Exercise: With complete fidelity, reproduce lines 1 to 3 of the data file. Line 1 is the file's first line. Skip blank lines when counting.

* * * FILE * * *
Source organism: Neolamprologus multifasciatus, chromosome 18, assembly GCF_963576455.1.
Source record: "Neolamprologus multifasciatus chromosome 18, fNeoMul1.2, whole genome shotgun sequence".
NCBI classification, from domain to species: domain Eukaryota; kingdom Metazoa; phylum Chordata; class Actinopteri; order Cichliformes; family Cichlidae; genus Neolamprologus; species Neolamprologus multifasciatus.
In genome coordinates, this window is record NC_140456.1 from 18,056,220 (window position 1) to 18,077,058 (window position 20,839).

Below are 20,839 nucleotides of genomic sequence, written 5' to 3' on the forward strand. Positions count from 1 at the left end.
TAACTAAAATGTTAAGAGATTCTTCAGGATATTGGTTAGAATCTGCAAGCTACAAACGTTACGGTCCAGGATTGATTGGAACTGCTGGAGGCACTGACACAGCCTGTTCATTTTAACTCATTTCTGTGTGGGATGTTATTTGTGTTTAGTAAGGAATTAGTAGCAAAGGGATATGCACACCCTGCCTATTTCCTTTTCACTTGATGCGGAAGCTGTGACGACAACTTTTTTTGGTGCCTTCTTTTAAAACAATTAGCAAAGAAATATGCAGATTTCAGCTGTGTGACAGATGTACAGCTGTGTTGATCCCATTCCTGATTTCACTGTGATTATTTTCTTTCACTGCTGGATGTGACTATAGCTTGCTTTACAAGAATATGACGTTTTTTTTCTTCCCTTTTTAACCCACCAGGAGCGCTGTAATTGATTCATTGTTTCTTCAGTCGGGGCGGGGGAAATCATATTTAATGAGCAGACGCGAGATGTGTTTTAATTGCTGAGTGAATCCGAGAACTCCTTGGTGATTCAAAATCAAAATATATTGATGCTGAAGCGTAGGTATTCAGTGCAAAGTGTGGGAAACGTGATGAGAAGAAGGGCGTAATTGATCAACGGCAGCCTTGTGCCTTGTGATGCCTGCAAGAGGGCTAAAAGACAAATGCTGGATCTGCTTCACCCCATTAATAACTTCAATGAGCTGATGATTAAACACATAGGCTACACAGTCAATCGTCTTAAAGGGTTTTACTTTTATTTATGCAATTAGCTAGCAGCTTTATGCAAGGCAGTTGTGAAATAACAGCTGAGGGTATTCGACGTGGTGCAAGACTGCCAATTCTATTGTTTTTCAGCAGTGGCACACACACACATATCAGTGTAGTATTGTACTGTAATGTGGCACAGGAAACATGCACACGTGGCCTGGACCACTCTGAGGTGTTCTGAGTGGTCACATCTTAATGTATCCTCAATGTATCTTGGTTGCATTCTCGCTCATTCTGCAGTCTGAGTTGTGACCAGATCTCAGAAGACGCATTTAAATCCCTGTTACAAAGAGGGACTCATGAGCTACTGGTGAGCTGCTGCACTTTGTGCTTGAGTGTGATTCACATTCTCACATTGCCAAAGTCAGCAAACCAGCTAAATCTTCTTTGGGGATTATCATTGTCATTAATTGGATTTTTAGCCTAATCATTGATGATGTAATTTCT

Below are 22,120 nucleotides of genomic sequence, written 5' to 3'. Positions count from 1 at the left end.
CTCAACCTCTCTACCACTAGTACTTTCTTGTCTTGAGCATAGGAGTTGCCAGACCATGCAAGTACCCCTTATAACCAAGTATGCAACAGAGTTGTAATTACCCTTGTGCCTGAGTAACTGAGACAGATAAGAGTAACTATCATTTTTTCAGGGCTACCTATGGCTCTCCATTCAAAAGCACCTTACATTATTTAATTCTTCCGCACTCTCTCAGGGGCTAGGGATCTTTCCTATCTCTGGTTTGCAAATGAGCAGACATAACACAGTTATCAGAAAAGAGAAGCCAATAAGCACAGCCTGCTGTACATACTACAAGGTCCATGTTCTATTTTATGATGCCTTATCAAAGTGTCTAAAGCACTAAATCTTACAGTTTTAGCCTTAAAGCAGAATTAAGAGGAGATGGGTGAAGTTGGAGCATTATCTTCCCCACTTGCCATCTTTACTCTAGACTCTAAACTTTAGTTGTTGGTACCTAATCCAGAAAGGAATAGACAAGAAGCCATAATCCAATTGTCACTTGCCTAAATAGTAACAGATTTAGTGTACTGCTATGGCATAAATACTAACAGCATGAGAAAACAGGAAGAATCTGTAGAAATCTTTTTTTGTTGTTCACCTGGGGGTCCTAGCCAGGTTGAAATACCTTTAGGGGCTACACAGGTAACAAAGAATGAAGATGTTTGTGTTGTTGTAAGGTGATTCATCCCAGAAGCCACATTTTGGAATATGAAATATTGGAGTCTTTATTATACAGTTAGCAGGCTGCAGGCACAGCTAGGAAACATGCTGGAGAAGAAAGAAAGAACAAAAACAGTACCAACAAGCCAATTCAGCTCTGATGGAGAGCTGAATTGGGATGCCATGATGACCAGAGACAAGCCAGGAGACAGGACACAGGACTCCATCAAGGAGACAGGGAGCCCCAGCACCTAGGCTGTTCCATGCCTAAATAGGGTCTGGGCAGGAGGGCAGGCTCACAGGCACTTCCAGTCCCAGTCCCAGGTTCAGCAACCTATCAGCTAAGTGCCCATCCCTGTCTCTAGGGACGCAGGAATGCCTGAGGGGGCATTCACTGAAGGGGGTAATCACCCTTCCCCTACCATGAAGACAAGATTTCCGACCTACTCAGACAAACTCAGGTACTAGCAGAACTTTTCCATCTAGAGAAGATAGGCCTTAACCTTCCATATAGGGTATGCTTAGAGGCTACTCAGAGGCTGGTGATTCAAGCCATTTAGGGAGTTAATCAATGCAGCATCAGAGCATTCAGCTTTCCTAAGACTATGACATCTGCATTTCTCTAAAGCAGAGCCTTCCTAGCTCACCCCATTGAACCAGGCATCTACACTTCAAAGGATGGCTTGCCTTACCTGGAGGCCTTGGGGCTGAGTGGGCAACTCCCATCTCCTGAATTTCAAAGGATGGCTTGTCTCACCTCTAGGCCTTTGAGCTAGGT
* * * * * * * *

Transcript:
Source organism: Neolamprologus multifasciatus, chromosome 18, assembly GCF_963576455.1.
Source record: "Neolamprologus multifasciatus chromosome 18, fNeoMul1.2, whole genome shotgun sequence".
NCBI classification, from domain to species: domain Eukaryota; kingdom Metazoa; phylum Chordata; class Actinopteri; order Cichliformes; family Cichlidae; genus Neolamprologus; species Neolamprologus multifasciatus.